Because of the highly concentrated nature of essential oils, it is a good idea to use them in a highly diluted state. Even more diluted than is typically suggested. Best to be safe, at least until you become comfortable with and aware of how each oil effects you. Start with one herb or oil at a time. Refer to the list above. Use very small amounts and go slowly. Take a moment, or a moment every day, for several days, to stop and listen to your body, mind and intuition. Does it feel right? If you have any questions, please don’t hesitate to call. 

Contact Annie with your questions here.

Homeopathic Remedies and Flower Essences

Both are considered energetic remedies that work differently than essential oils and herbs. And will probably not act in the liver or the blood system the same way. Making these a safer and more effective way to go.

There are many good brands of Homeopathic Remedies and Flower Essences. I am not expert on either. Boiron is a good long standing brand for homeopathic remedies. And you can’t really go wrong with Bach flower Essence Remedies. A friend of mine, Isa Kirk, handcrafts a fabulous line of flower essences called Black Hills Flower Essences. Click here to contact Isa.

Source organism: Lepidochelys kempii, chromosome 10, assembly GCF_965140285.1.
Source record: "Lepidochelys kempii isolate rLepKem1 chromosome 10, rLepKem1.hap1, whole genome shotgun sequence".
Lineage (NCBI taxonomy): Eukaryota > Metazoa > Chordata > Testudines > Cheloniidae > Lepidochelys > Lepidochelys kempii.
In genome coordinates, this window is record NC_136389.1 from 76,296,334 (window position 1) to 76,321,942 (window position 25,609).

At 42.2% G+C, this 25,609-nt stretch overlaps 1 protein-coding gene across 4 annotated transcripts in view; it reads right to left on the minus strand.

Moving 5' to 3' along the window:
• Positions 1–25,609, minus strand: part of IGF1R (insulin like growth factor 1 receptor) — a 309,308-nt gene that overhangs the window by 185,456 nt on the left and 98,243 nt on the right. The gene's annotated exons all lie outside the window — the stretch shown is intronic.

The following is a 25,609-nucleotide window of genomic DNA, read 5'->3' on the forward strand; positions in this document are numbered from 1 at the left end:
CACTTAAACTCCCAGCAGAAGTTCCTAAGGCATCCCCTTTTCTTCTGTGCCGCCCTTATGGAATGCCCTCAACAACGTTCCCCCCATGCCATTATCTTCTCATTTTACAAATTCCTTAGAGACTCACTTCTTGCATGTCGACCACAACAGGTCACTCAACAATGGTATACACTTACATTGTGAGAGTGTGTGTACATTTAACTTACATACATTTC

Personalize for best results

Everyone is an individual with their own history, background and constitution. What works for one person, or effects someone in one way will almost certainly affect another in a different way. When there is a prescription for Xa anti-coagulant medication, it’s a sure bet that there are more medical conditions with other medication. These medications will also need to be examined along with the underlying conditions, history and lifestyle. The discussion of which goes beyond the scope of this writing. Please work with a qualified herbalist or medical practitioner who is familiar with herbal medicines. As a Clinical herbalist, I am happy to look at the whole picture and make recommendations accordingly.

Please contact me here for information about or to schedule a consultation.

Thank you for welcoming me into your inbox. I hope this information is helpful for you. It is my bliss to share my experience and research with you in this way. I would love to hear from you, your ideas and experiences as well as what has worked for you and what hasn’t. I can’t wait to hear from you.

Blessings for your health